There are many things in life that intimidate me â€“ modern car engines, tax
forms, computer viruses. But not wine. Yes, Iâ€™m from California. Yes, I worked
at a winery (and yes, I feature them in many books). Yes, Iâ€™ve earned a
certificate from the prestigious UC Davis wine appreciation program. But
learning all the complexities is like learning a foreign language â€“ if you donâ€™t
use it, you lose it. I admit: Iâ€™ve forgotten more about wine than Iâ€™ve
retained. However, because people turn to me for advice about what wine to
order, I developed a bit of shorthand.
Do you ever drink wine or spirits? If spirits, is it mixed drinks or
straight? Do you drink black coffee or lattes? Do you drink full-sugar soda or
diet? Orange juice, cranberry juice, or grapefruit juice? Prefer chocolate for
dessert or fresh fruit? Season your steak with salt/pepper, a combination of dry
seasonings, or a creamy sauce?
You donâ€™t need answers to all the questions, just a starting point, a hint, a
clue. And you donâ€™t need to follow the â€świne rulesâ€ť (red with red meat, white
with fish/poultry). Thatâ€™s old school. My cheat sheet is below. My caveat: this
is a system that works for me. You might have different preferences and thatâ€™s
If Iâ€™m with people who donâ€™t normally drink wine, I veer toward white
wine, usually something lighter, like a Sauvignon Blanc. These
wines â€“ especially the ones from New Zealand â€“ are very soft and subtle and
generally please everyone. Sauvignon Blancs from California tend to have a hint
of grapefruit. If youâ€™ve got full-sugar soda or orange/cranberry juice drinkers,
try a Riesling or a Moscato â€“ although these arenâ€™t what Iâ€™d
recommend drinking with your main course, as theyâ€™re rather sweet. If someone
likes lattes or chocolate, a â€śrich, full-bodiedâ€ť Chardonnay would be
good (stay away from â€śoakyâ€ť Chards for this type of drinker). One warning about
Chardonnays: they come in more flavor variations than jelly beans â€“ never assume
if you like one Chard, youâ€™ll like another. Finally, if you have a mixed bag of
flavors being mentioned in your group, try a white wine blend. These
are usually lighter in body and flavor, and blended to please a broader spectrum
of wine drinkers. Some have a hint of sweetness, some a hint of brown spice or
floral notes, so they arenâ€™t boring.
If Iâ€™m with wine drinkers, Iâ€™ll veer toward red wine. Merlot is
something I choose for people who like creamy sauces and is safe for a mix of
wine appreciation levels (itâ€™s affordable, hard to screw up and not a wine with
tons of different flavors). If people like black pepper and strong spices, I
might choose a Syrah or Chianti. If chocolate or lattes come
up, I might choose a Pinot Noir, but one from a drier climate (Oregon
Pinots taste softer to me). If there were preferences for fruit for dessert, I
might choose a Zinfandel or a Shiraz. Iâ€™ll choose a
Cabernet Sauvignon if people like strong flavors (black coffee, pepper,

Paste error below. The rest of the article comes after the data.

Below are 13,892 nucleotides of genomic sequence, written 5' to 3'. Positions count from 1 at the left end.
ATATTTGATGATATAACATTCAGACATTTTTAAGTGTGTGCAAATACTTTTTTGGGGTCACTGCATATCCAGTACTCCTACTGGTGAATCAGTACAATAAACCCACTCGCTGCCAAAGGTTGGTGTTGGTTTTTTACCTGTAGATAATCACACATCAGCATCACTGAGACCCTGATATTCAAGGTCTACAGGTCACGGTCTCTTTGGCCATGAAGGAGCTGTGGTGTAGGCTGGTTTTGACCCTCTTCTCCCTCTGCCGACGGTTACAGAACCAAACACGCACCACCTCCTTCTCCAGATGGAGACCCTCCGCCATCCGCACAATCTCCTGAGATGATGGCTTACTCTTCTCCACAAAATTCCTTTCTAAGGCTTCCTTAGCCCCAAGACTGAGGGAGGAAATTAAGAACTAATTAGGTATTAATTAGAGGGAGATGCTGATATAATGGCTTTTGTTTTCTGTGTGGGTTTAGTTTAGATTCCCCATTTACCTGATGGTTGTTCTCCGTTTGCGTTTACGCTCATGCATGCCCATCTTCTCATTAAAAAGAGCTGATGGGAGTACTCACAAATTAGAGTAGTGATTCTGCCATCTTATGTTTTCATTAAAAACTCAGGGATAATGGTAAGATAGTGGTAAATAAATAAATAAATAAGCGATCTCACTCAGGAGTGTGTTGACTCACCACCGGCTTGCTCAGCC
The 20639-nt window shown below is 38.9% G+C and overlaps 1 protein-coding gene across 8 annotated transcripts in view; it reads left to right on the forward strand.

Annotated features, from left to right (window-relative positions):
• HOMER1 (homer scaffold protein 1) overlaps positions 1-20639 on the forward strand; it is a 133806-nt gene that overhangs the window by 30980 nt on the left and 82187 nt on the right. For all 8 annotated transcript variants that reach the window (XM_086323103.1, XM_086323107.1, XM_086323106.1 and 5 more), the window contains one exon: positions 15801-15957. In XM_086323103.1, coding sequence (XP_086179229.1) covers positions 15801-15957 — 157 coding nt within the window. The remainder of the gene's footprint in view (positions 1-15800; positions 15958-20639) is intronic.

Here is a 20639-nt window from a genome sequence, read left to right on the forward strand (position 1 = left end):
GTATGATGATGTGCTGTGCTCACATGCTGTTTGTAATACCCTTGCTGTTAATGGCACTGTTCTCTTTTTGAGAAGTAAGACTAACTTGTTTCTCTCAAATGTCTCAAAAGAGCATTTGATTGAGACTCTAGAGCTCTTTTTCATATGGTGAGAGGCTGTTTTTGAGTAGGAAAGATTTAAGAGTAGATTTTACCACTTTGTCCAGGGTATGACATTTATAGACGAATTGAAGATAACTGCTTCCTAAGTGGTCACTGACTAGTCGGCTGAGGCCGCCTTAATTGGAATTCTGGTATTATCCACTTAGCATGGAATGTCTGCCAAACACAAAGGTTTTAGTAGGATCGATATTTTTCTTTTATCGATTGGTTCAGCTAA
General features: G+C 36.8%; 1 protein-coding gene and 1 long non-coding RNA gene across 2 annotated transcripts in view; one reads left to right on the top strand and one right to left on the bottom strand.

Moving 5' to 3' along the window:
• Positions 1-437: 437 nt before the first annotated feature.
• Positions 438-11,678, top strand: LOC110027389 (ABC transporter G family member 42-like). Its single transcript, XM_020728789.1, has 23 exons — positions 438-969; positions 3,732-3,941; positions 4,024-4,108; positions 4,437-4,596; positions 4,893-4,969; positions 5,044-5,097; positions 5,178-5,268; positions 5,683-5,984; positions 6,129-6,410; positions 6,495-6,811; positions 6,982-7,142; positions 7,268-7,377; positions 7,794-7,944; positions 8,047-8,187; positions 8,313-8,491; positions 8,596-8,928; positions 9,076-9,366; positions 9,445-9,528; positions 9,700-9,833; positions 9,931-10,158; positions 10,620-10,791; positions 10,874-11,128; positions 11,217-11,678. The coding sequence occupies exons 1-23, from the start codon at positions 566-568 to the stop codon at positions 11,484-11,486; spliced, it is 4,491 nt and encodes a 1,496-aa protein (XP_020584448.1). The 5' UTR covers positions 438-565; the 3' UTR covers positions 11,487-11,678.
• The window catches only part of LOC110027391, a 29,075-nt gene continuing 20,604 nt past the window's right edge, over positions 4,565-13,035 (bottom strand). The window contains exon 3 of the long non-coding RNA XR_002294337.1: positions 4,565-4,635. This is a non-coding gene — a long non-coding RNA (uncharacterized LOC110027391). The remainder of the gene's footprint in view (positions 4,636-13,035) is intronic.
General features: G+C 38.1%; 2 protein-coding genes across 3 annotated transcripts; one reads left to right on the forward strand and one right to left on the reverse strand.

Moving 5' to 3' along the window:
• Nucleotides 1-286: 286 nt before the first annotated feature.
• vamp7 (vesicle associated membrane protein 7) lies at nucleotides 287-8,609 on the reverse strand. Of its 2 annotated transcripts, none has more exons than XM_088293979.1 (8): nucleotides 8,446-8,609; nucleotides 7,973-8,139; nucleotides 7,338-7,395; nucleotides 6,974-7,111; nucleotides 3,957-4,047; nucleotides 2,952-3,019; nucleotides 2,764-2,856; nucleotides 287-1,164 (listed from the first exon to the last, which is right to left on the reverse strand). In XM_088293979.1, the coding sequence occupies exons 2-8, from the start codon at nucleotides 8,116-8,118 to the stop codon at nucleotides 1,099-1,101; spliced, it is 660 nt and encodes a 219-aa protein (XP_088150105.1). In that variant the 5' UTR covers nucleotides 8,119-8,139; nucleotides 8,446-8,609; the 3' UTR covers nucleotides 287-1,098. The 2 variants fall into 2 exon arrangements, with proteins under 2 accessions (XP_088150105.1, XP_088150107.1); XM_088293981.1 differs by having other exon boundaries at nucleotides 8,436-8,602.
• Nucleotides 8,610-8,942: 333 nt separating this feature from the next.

straight spirits) and there is red meat coming to the table (probably the only
wine type that I consider doesnâ€™t go well with white meat or fish â€“ but thatâ€™s
just me). Remember how I compared Chards to jelly beans? Same applies to Cabs â€“
lots of styles and flavors, therefore harder to pick one that pleases a variety
Wine is a lot like the different coffee drinks available at Starbucks. You can
get a plain, but good, cup of coffee, add different tastes to that cup (shake
some cinnamon on top, add creamy whip, etc.), or have the coffee be a complement
to heavier flavors (chocolate, caramel, etc.). Whatever fits your mood and your
taste buds. Wine does the same thing. Selecting a wine is a little adventure and
when you ask people for their preferences, they become vested in that adventure
with you (and therefore the adventureâ€™s success isnâ€™t all on your shoulders). If
youâ€™re nervous about making a decision, you can always ask for a taste of
something to see if you like it before you commit. Have fun!
Although Melinda has lived in Georgia and Texas, she's a California girl
at heart. Her earliest memories are of life on an isolated 50-acre sheep ranch
in rural Sonoma County, California. Picture rolling hills covered in brown
grass, a eucalyptus forest, a long gravel driveway lined with plump sheep and no
sidewalks. It was a big deal to drive into town on a one-lane road in a
ramshackle, bubble-fendered pickup for an ice cream.
to this century. Melinda lives in California's hot central valley with her
husband - her basketball playing college sweetheart. With three kids the couple
has done the soccer thing, the karate thing, the dance thing, the Little League
thing and, of course, the basketball thing.
Melinda writes sweet to medium heat contemporary romances as Melinda Curtis and
red hot reads as Mel Curtis. She loves writing romances about women who don't
realize how strong they are until a hero comes along to show them, while
capturing the wry humorous power struggle of falling in love - because, really,
who lets the man have the last word?
For better or worse, she's family now
Duffy Dufraine just found
out he's going to be an uncle.
Jessica Aguirre came to Harmony Valley in search of the
father of her unborn child, which is by no means him. An
accident may have damaged the expectant mom's memory, but he
knows his twin is the man she's looking for. But Greg's
gone, which leaves Duffy the only family Jess has. And he
has to make things right. Offering her a temporary place to
stay seems an ideal short-term solution. Until she stirs
desires that make the embattled vineyard manager rethink his
own long-term game plan. Is he ready to offer Jess and her
baby a home to call their ownâ€”with him?
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